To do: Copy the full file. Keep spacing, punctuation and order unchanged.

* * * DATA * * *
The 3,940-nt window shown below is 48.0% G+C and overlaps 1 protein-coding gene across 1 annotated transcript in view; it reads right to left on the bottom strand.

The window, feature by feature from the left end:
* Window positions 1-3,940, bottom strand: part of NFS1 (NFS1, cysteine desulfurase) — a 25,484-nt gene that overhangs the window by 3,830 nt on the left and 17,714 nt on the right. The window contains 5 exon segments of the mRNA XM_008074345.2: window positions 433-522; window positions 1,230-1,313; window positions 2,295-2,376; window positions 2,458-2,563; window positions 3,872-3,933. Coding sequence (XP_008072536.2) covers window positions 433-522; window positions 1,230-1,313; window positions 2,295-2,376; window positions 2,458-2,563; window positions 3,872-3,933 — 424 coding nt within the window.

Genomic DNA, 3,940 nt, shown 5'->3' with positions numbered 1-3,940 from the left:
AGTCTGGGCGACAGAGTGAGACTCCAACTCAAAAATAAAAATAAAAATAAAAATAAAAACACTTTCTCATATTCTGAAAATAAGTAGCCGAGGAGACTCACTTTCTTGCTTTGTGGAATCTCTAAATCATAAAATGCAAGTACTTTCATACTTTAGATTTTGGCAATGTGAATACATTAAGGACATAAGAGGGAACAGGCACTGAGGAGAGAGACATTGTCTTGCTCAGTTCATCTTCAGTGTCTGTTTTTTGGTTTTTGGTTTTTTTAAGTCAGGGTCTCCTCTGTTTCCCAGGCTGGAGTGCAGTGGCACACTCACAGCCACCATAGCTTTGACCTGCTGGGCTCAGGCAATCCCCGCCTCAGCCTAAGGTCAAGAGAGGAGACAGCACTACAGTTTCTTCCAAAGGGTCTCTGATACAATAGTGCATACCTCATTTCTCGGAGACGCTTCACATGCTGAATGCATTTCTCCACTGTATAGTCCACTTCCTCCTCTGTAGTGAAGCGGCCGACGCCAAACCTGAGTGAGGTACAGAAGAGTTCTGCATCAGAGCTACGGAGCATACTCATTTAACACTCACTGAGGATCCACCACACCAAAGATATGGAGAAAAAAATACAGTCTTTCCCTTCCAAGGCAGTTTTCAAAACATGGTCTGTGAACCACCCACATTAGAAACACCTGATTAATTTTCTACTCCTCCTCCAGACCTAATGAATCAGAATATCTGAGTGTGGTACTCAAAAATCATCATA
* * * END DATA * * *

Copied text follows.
The 3,940-nt window shown below is 48.0% G+C and overlaps 1 protein-coding gene across 1 annotated transcript in view; it reads right to left on the bottom strand.

The window, feature by feature from the left end:
* Window positions 1-3,940, bottom strand: part of NFS1 (NFS1, cysteine desulfurase) — a 25,484-nt gene that overhangs the window by 3,830 nt on the left and 17,714 nt on the right. The window contains 5 exon segments of the mRNA XM_008074345.2: window positions 433-522; window positions 1,230-1,313; window positions 2,295-2,376; window positions 2,458-2,563; window positions 3,872-3,933. Coding sequence (XP_008072536.2) covers window positions 433-522; window positions 1,230-1,313; window positions 2,295-2,376; window positions 2,458-2,563; window positions 3,872-3,933 — 424 coding nt within the window.

Genomic DNA, 3,940 nt, shown 5'->3' with positions numbered 1-3,940 from the left:
AGTCTGGGCGACAGAGTGAGACTCCAACTCAAAAATAAAAATAAAAATAAAAATAAAAACACTTTCTCATATTCTGAAAATAAGTAGCCGAGGAGACTCACTTTCTTGCTTTGTGGAATCTCTAAATCATAAAATGCAAGTACTTTCATACTTTAGATTTTGGCAATGTGAATACATTAAGGACATAAGAGGGAACAGGCACTGAGGAGAGAGACATTGTCTTGCTCAGTTCATCTTCAGTGTCTGTTTTTTGGTTTTTGGTTTTTTTAAGTCAGGGTCTCCTCTGTTTCCCAGGCTGGAGTGCAGTGGCACACTCACAGCCACCATAGCTTTGACCTGCTGGGCTCAGGCAATCCCCGCCTCAGCCTAAGGTCAAGAGAGGAGACAGCACTACAGTTTCTTCCAAAGGGTCTCTGATACAATAGTGCATACCTCATTTCTCGGAGACGCTTCACATGCTGAATGCATTTCTCCACTGTATAGTCCACTTCCTCCTCTGTAGTGAAGCGGCCGACGCCAAACCTGAGTGAGGTACAGAAGAGTTCTGCATCAGAGCTACGGAGCATACTCATTTAACACTCACTGAGGATCCACCACACCAAAGATATGGAGAAAAAAATACAGTCTTTCCCTTCCAAGGCAGTTTTCAAAACATGGTCTGTGAACCACCCACATTAGAAACACCTGATTAATTTTCTACTCCTCCTCCAGACCTAATGAATCAGAATATCTGAGTGTGGTACTCAAAAATCATCATA